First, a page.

Friday, October 21, 2016

"The Loftiest Accolade"

Somebody recently called me a genius.

Let’s let that sit there for a second. 


I like the sound of that.  And although in some contexts such an accolade might – stop it with the “might” – would be screamingly unwarranted, I most humbly acknowledge…

Not this time.

For in this case, as in no other I can think of or actually exists…

I am a genius.

I’m a genius.  I just am.

When somebody recently called me a genius, I appreciatively said, “Thank you.”  But “inside” there was another reaction:

“I know.”

What makes me a genius?

I concocted a theorem.  A dictum.  An axiom.  A truism.

One of those four.

Not only did I concoct a theorem, or one of the other three, which, by itself, would not qualify me as a genius…

It actually works.  (A surprising amount of the time.)  (Which does.)

Okay, no more stalling or pussyfooting around.  Here’s what it is:

You lost something and you can’t find it anywhere.  What I have discovered is:

“When something is not where you think it is, look for it where you think it isn’t.”

It’s as simple – and as genius – as that. 

On its face, it appears obvious.  You can’t find something where you imagine it might be, look in the other place:

Where you can’t imagine it might be. 


Because, after searching where you think it might be and not finding it…

That’s the only place that’s left.

What astonishes me is, if it’s so obvious, how come no one I am aware of, besides myself, ever does this?

They never look where they think the thing they lost isn’t.

Instead, they search multiple times where they think the thing should be and, on every occasion, they don’t find it.  Why do they keep doing that?  I have no idea.  The thing wasn’t there the first five times they looked there.  Why would it be there the sixth?  Or the sixtieth?

Okay, so a good friend of ours lost her sunglasses.  I don’t know about where you live, but in California, sunglasses are, as Joe Biden said about Obama passing health care, a big fucking deal.  People here would no more go outside without their sunglasses than they would go anywhere without a bottle of water, fearing certain dehydration and shriveling up like a raisin en route to their destinations.  The assumption appears to be:  No sunglasses; you go blind!

Plus, sunglasses are expensive.  (Although once I lost a pair of $8 sunglasses and I was equally distressed.  It’s not the price; it’s the sunglasses.  You lose your sunglasses in California and you somehow suddenly lose your mind.)

We had been invited to dinner.  Although always hospitable, our gracious hostess was, that night, uncharacteristically distracted.  You’d talk to her, and while pretending to listen, she was instead – and you could see it in her eyes – retracing her steps, reconstructing the scenario, searching for the moment when her indispensible sunglasses were no longer in her possession.

She remembered the places she had visited, calling them all, hoping somebody had found them.  But to no avail.  No one had seen her sunglasses.

After dinner, although it was dark – this is how desperate she was – she planned to – and subsequently did – literally “retrace her steps”, walking back to the local “convenience store”, in the “last ditch” belief that her errant sunglasses had inadvertently slipped to the pavement and she would discover them on the ground, waiting for her.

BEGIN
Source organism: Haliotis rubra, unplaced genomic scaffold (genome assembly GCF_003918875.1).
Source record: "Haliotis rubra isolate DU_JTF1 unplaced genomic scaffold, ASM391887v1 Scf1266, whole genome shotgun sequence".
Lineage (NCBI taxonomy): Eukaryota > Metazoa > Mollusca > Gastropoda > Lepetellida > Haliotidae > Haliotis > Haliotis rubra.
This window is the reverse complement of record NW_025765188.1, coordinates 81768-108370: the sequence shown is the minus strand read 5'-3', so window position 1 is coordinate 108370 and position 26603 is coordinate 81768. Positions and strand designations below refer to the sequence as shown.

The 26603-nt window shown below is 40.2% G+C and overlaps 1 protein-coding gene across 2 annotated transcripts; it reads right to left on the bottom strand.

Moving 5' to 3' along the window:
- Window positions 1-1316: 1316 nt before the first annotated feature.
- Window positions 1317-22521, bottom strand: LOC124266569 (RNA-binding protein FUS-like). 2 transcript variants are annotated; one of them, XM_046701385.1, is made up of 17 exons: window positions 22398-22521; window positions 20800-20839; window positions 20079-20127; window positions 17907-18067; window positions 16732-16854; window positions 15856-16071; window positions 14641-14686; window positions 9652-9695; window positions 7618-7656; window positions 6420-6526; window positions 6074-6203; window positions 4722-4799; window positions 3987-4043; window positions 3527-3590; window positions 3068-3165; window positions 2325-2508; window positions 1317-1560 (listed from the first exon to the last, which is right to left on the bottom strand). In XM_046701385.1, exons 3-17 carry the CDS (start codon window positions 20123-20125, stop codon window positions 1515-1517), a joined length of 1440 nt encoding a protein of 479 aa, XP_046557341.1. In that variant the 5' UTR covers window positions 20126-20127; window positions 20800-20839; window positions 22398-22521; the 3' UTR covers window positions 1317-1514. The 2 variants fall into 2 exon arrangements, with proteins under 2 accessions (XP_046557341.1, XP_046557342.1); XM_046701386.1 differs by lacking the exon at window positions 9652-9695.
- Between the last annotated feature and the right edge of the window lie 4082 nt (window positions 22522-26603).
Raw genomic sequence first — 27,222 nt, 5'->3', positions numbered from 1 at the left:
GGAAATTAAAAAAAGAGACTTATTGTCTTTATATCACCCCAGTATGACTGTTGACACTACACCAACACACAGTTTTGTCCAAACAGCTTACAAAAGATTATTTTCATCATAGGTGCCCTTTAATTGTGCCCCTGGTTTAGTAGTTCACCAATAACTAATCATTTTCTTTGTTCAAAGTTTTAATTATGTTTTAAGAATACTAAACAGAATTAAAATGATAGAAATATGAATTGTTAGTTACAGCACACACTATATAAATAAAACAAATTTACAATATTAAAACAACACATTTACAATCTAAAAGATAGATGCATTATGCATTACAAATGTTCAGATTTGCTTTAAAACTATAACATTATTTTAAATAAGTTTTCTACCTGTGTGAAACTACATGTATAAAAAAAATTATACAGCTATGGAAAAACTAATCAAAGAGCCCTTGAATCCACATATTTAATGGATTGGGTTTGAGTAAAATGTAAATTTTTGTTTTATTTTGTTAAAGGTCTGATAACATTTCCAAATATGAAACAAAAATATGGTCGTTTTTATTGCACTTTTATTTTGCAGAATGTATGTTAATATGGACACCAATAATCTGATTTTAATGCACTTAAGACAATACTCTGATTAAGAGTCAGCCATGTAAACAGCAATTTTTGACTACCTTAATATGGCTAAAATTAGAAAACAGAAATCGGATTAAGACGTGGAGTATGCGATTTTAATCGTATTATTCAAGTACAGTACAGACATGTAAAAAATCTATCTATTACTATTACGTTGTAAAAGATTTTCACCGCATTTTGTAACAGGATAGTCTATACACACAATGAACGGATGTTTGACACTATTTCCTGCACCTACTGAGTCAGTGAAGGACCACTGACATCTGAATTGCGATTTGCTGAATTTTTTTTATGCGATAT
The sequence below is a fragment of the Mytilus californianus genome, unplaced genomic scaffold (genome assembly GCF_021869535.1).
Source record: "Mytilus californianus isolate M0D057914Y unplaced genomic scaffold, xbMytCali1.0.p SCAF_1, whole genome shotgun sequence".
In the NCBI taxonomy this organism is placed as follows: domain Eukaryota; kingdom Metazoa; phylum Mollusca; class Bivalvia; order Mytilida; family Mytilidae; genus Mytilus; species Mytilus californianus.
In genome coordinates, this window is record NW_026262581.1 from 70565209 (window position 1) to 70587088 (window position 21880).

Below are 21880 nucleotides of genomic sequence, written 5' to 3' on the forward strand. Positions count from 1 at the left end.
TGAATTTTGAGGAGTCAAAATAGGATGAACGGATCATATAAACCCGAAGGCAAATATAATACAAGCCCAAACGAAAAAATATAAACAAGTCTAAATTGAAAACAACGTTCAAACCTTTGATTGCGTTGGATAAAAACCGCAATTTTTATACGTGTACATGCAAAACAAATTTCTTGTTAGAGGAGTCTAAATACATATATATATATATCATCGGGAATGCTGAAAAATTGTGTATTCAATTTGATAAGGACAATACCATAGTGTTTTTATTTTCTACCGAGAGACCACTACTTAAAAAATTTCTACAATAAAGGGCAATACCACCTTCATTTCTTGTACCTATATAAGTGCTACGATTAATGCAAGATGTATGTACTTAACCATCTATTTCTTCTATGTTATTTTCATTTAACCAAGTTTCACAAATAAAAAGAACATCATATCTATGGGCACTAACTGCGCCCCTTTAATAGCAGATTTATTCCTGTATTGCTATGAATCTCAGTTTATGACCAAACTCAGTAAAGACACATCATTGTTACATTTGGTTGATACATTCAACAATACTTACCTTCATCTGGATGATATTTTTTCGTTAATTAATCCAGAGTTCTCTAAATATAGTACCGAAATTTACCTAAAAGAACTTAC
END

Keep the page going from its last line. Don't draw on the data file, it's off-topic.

That’s when I mentioned my theorem, or whatever.

“When something is not where you think it is, look for it where you think it isn’t.”

Her reaction was polite.  But I could tell she was skeptical.  Not hostilely skeptical, as in,

“Why don’t I look for them in China?  I’m almost certain they’re not there!

But benignly skeptical, as in,

“‘Look where I think they aren’t.  I’d have no idea where to start.”

An understandable reaction.  My proposal seemed not only nonsensical but functionally impractical.  “Looking where you think it isn’t” That’s an awful lot of places to look.  On the other hand, how much sense does it make to look for something where you were unable to find it before?  As in, “The tenth time is charm.”

Anyway, I suggested what had worked for me, and we said goodbye.

The next day, I get a call:

“You’re a genius!’

What happened?

She had looked for her sunglasses where she believed they weren’t – in her laundry basket…

… and there they were!

Postscript:  You might think that was an accident.  What can I tell you? 

Except this.

Last night, I had dinner with my friend Paul at a Chinese restaurant, where I took home the leftovers.  We then proceeded to a bookstore, where I purchased a “Book-On-CD” – Erik Larson’s “Dead Wake” – after which we “Ubered” home to our respective domiciles.

This morning, I was unable to find my “Book-On-CD.”  I immediately took stock.  Had I left it behind at the bookstore?  Had I forgotten it in the “Uber” car?  Had it slipped out on my way into the house? 

I had drunk alcohol.  Anything was possible.

Before retracing my steps, I recalled my own dictum, taking a chance on a long shot unlikelihood. 

And it worked.

I found my “Book-On-CD” (with my Chinese food leftovers)…

… in the refrigerator.


What can I tell you? 

It fits.


The Bumble Bee Pendant said...

It's a brilliant thing.
I'm awful when it comes to finding 'lost' things.
i shall try this.

Wendy M. Grossman said...

I find the following method works well: walk around the house loudly proclaiming that you DO NOT NEED the thing you are trying to find. Aggrieved and anxious, it will shove itself under your nose.


FFS said...

Isn't it always in the last place you looked?

Unknown said...

So, you can be a genius and an idiot at the same time!